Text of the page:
Not even Overwatch, at perfectly acceptable medium settings could cause it problems. It was humming right along at upwards of 60fps, though the system temp did hit a concerning 90 degrees, with the fans going at full tilt. Overall though, very impressive considering gaming wasn’t at all what this little notebook was meant to do. Outside of gaming, I was able to squeeze out more than eight hours of battery life from the MateBook—extremely impressive given the size, and reasonably close to the claimed 10 hours. It also gets to 60 percent charge in an hour plugged in.
Huawei was also nice enough to send a nice bag that they claimed was the perfect match for the laptop, and I have to agree. The Huawei Classic Backpack, with its elegant nylon and leather construction goes excellently with the minimalist aesthetic of the MateBook 14.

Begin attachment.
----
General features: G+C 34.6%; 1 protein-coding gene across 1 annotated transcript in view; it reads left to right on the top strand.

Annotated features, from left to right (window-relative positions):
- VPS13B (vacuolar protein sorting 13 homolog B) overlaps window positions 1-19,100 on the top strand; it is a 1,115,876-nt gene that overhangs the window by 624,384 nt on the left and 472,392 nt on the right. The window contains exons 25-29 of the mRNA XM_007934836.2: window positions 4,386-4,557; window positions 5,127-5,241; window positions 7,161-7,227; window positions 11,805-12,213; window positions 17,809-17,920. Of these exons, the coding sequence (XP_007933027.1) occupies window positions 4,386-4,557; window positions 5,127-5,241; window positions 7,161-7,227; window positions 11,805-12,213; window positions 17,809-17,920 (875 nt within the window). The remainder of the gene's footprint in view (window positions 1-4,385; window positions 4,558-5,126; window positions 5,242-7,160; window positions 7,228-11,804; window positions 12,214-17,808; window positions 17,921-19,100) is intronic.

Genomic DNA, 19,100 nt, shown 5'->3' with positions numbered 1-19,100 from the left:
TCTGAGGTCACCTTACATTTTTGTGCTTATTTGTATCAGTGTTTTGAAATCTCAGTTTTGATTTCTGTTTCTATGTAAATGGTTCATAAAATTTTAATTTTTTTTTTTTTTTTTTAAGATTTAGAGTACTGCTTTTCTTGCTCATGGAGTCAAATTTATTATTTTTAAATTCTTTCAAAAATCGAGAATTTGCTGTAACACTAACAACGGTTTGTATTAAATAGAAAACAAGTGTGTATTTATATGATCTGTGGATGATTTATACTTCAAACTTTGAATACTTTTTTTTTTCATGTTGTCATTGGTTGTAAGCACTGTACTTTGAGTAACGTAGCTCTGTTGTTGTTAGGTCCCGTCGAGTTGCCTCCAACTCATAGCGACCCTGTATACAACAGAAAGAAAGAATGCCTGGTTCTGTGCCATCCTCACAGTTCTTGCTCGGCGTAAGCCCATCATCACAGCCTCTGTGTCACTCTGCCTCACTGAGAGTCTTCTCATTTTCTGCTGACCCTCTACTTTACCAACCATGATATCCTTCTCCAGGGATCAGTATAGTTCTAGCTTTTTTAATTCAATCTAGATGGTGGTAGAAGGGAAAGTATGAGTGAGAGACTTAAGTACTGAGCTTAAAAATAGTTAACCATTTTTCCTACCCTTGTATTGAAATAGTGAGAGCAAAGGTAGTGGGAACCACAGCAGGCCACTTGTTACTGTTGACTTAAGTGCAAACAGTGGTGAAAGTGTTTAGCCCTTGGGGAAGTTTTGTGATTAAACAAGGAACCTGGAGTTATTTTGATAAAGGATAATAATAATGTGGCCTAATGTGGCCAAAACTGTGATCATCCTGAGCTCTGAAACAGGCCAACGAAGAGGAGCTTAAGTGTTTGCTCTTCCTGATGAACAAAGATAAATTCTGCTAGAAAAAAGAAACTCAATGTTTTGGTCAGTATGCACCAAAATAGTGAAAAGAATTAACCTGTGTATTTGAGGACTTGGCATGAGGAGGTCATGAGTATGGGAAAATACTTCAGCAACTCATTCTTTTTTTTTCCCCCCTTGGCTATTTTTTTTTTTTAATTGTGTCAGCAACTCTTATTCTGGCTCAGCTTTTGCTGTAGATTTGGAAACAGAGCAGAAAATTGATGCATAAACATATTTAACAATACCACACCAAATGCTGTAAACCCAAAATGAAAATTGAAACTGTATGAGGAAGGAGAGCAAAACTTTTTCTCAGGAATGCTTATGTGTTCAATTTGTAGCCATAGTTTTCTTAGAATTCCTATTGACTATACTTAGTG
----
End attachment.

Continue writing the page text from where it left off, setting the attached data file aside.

At PHP 54,999 this laptop is a great deal. Superb everyday performance, great design, and even some light gaming! Whether you’re a desk jockey or student, it’s a great pick—doubly so when we can start going outside, and its thin, light design can really shine.
- Dimensions: 307.5 x 223.8 x 15.9 mm
- Weight: 1.49 kg
- Display: 14 inches, 2160 x 1440, 185 PPI, 3:2 aspect Ratio
- RAM: 16 GB GDDR4 2666MHz
- Storage: 512 GB SSD
- Graphics: Integrated Radeon
- Battery: 56 Wh
- Speakers: 2x2W
- Microphone: 4
- Ports: USB 3.2 Gen 1 x 2, USB-C x 1, 3.5 mm headset and microphone 2-in-1 jack x 1, HDMI x 1
- Great performance, specially for the price
- Useful 3:2 aspect ratio
- Gorgeous design
- Shallow keys
- Webcam placement
For working/studying from home, and maybe a little bit of play in between, this little laptop is pretty hard to beat.
Also published in Gadgets Magazine November 2020 Issue.
Reviewed by Ren Alcantara